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Diary of Thomas McClelland April-June 1860

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April 1860

     Monday 2nd-- To-day closed the exercises for the term. At half past one we were examined in Latin. I did not make so good and examination in Latin as I did in Greek. After prayers Mr. Fisk made up the standing of the class and reported the same. I stood 7.125, on a maximum of 9. I cannot complain. Some of the boys have started for home to enjoy a happy vacation. I will stop in town. Called in Pettybone's35 room and had a good chat accompanied by a pipe. Read the Tribune to-night.

     Tuesday 3rd-- Dreary, dreary, dreary. Most of the Preps. have gone home. The examinations have been concluded to-day. Mr. Fisk reported the standing of the Preps at evening prayers. The Dept., as a whole passed a good examination. I drew from the library Life and Religion of Mohammed36. Dock drew two vols. of lectures on History. Taylor drew the Perry and Odinburgh Encyclopedias, and Humes Eng. Vol Four. The Republicans have gained the elections of town officers, and are celebrating the victory by parading the streets, and uttering all kinds of Plutonian yells. Kopplin came in and entertained us, an hour by reading and giving instruction in German.

     Wednesday 4th-- Commenced this morning to arrange Mr. Fisk's room, and the cellar, at half past six. When I got through, I was perfectly tired out. Taylor assisting, we sifted about fifteen bushels of ashes to get to the small pieces of coal out. Called on Mrs. Brown at noon, she wishes me to make some garden for her this vacation. Read a speech of S.A. Douglas on a resolution he brought before the Senate the object of which was for Congress to call out troops in case of an invasion from one state into another. I do not think that he done himself or his party any honor by it. To-night I began to read the Life and Religion of Mohammed. Not much stir around the college buildings this P.M.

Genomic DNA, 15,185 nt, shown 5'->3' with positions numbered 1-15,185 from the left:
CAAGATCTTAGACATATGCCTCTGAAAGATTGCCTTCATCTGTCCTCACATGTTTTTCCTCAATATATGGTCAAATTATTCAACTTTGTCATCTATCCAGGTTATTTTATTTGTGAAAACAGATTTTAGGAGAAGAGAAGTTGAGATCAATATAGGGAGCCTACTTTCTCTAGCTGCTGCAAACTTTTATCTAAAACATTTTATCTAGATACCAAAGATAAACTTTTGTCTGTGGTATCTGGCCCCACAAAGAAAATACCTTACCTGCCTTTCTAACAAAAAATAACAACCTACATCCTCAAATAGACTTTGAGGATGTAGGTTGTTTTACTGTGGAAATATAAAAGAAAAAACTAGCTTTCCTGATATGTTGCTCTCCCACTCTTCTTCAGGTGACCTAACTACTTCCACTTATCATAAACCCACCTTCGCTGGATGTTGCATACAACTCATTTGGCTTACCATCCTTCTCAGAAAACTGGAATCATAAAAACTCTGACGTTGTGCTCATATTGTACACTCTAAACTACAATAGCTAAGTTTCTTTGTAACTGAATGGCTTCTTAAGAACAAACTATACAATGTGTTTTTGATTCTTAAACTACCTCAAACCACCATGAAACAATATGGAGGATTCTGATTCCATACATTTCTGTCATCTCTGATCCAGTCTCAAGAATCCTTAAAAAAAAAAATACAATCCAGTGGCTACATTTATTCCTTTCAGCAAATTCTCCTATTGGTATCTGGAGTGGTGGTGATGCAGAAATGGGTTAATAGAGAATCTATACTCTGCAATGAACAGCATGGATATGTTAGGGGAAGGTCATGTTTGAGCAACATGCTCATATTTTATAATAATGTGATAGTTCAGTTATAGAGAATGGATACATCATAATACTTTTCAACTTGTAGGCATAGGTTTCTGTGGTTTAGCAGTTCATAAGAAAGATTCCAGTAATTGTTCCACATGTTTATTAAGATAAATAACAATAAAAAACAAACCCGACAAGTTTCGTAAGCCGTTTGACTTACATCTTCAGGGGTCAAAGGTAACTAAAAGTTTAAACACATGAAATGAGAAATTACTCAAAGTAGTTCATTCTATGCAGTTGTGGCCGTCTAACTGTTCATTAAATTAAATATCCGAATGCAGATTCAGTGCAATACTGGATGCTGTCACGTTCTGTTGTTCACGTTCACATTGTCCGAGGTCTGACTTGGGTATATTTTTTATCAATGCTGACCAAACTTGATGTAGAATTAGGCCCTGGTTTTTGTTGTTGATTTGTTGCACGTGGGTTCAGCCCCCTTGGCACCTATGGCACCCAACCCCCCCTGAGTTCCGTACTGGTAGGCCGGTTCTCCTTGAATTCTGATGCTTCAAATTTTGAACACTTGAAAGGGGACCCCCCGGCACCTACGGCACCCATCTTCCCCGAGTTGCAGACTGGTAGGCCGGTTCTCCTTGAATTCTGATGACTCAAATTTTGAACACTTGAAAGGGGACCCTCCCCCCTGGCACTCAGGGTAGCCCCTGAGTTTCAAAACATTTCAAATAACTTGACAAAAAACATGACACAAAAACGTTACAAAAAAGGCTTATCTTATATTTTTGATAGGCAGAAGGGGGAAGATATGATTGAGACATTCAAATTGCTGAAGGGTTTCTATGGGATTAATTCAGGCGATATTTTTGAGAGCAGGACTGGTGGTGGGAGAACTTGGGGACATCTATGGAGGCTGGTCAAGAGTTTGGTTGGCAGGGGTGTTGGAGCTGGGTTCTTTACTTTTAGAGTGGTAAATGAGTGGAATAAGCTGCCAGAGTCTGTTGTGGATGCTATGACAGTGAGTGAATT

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     Thursday 5th-- Have worked hard all day. After finishing my job at Mr. Collins', I went to Mrs. Brown's and arranged her yard. To-morrow I will spade up her garden. The wind was very high this forenoon, but fell in the afternoon, and became very pleasant. Received Catalogue of Oberlin College and Cincinnati & N.Y. Papers by this evening's mail.

     Friday 6th-- Tired as I can be. I worked ten hours to-day, besides doing some chores. Received a bunch of papers by Chicago mail, but am two sleepy to read them. The wind blew very hard all day. There is some apperances of rain to-night.

     Saturday 7th-- Another day of hard work. After quitting work I took a bath, put on a clean shirt and felt a hundred per ct. better. Went into the village, and being told that tomorrow was Easter Sund. I bought a dozen of eggs. Called on Mr. Gilbert, but he was not at home.

     Sunday 8th-- Easter Sunday. Rose this morning at five o'clock arranged room + c. and ate a half dozen eggs for breakfast. At 10 1/2 o'clock I went across the river and heard the Rev. Mr. Graves preach. Have spent the day rather miserably. To-night I went to the First Congregational church and heard a good sermon from Rev. Dr. Brimsmade, text "It were better for that man had he never been born." Jesus' words at the Last Supper, when he alluded to the one who should betray him. Wrote a letter to mother after returning from church. There is good prospects of rain to-night.

     Tuesday 10th-- This morning I slept until 7 o'clock. Went to Collins' and done my work, then went to town. I saw Ed Heath, who has just returned from Kansas. Worked five hours for Mrs. Brown this P.M. Read a little in Edinburgh Encyclopedia concerning Mary Queen of Scotts. Read the Tribune. Congress has the President in a bad fix. I hope they will investigate the matter to the bottom.
     The measures taken to lessen the authority of the Mormons and punishing their crimes, I think is recommendable in Congress.